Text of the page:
An archaeological pint in Radnorshire. Photograph copyright Paul Belford.
The precise future timetable remains unknown, but archaeology is certainly now on the road to achieving better recognition as a profession - and this will potentially provide better outcomes for heritage generally as well as for individuals employed in the sector.
This moment represents a significant milestone on a very long haul from the origins of the IfA in the early 1980s. The creation and maintenance of rigorous professional standards - both for individuals and organisations - has been an essential component of that. The IfA is certainly more of a professional institute than ever before, but as Chartership comes upon us we need to finally confront one or two bad habits.
There is a tendency amongst some (both inside and outside the IfA) to consider it as a trade union. Now is the time to stop getting bogged down in endless and ultimately pointless debates about pay minima for individuals, and focus instead on increasing the wider benefits to the profession as a whole. One of those wider benefits is the Registered Organisation scheme, which theoretically ensures consistent approaches between different archaeological organisations. However there is a perception in places that the monitoring and maintenance of standards has not been all it could be - and we need to ensure that this is sustained so that the profession retains credibility.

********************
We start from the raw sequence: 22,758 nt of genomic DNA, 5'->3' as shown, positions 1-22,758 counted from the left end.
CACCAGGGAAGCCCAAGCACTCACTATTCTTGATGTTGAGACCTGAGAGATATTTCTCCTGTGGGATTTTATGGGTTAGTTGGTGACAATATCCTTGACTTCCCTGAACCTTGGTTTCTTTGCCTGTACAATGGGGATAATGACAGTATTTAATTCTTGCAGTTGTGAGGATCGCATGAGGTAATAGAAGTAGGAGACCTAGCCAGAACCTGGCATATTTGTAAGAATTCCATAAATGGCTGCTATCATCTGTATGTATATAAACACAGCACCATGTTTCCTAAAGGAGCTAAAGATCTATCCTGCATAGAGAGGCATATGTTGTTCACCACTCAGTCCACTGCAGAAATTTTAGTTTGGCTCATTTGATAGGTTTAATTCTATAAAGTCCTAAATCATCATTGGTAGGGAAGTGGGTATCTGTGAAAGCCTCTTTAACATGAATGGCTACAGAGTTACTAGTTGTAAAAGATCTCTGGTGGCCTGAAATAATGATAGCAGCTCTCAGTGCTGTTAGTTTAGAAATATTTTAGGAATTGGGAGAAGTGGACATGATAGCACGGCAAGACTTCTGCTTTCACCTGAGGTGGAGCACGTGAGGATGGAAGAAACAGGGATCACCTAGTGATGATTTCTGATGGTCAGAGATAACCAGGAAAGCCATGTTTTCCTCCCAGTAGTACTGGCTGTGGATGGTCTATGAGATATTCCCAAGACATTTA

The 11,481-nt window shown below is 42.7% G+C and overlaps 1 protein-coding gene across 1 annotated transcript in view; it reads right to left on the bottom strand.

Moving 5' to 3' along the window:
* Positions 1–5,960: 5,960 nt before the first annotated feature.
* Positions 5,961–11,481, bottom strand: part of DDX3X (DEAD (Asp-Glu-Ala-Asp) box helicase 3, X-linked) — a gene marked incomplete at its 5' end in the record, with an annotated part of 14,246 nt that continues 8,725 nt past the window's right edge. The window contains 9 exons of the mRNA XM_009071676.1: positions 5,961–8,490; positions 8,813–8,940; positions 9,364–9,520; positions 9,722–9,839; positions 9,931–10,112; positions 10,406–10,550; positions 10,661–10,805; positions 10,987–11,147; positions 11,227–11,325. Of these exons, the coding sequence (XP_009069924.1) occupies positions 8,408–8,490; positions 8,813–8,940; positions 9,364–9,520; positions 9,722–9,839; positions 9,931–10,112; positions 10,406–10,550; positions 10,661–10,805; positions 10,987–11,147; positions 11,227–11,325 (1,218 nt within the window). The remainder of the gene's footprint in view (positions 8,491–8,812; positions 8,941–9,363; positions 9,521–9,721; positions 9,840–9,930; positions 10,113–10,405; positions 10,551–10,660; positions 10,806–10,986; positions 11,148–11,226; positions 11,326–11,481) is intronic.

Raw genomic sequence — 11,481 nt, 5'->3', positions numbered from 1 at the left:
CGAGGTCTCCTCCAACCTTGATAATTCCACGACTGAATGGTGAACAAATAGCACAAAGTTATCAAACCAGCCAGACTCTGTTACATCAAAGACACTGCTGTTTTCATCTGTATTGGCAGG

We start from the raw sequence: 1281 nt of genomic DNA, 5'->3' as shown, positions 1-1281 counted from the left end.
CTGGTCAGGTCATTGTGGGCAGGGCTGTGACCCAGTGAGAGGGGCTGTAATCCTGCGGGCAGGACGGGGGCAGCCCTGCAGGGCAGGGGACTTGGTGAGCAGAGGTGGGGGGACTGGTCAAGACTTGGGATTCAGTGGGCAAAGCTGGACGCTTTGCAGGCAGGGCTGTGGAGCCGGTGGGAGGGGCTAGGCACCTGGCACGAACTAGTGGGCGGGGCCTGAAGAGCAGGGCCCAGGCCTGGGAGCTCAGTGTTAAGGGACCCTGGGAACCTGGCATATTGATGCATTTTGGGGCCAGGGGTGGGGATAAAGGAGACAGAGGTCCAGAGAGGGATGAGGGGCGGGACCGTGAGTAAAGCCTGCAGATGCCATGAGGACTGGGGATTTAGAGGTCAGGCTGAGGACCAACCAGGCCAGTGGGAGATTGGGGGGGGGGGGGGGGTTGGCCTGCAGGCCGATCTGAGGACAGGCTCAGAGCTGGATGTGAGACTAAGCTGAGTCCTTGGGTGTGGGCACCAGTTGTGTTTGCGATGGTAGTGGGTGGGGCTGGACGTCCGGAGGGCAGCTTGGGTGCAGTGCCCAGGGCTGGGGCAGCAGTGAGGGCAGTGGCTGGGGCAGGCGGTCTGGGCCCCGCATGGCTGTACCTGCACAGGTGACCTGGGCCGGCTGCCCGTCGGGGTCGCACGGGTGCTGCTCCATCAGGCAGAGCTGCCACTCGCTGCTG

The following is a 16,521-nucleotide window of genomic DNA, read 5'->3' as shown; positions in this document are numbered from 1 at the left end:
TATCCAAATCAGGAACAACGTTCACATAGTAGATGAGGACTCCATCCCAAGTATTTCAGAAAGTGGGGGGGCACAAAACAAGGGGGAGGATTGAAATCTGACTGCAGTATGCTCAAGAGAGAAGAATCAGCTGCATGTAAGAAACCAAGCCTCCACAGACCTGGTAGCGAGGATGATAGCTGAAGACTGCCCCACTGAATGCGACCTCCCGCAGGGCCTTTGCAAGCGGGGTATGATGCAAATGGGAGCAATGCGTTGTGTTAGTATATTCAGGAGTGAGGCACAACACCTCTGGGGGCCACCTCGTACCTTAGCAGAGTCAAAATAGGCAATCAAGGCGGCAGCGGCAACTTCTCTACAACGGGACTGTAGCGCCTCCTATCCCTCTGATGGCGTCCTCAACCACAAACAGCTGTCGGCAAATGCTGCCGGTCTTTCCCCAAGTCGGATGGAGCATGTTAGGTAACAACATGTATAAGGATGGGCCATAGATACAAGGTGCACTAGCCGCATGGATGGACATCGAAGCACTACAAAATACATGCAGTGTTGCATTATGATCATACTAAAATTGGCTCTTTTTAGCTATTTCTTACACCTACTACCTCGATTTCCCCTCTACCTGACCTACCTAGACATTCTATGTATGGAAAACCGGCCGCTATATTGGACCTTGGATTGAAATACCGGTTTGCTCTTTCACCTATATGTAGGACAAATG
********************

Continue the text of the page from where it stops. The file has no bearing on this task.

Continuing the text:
By 'we' I mean all of us in the profession. The RO scheme only works because people give up their time to carry out inspections; the progress made by Council and the various committees is only possible because individuals commit their own time (and sometimes a lot of that time) to making sure things happen.
The only way to make Chartership work is for all archaeologists to become more closely involved with the IfA. More information about Chartership can be found on the IfA's website.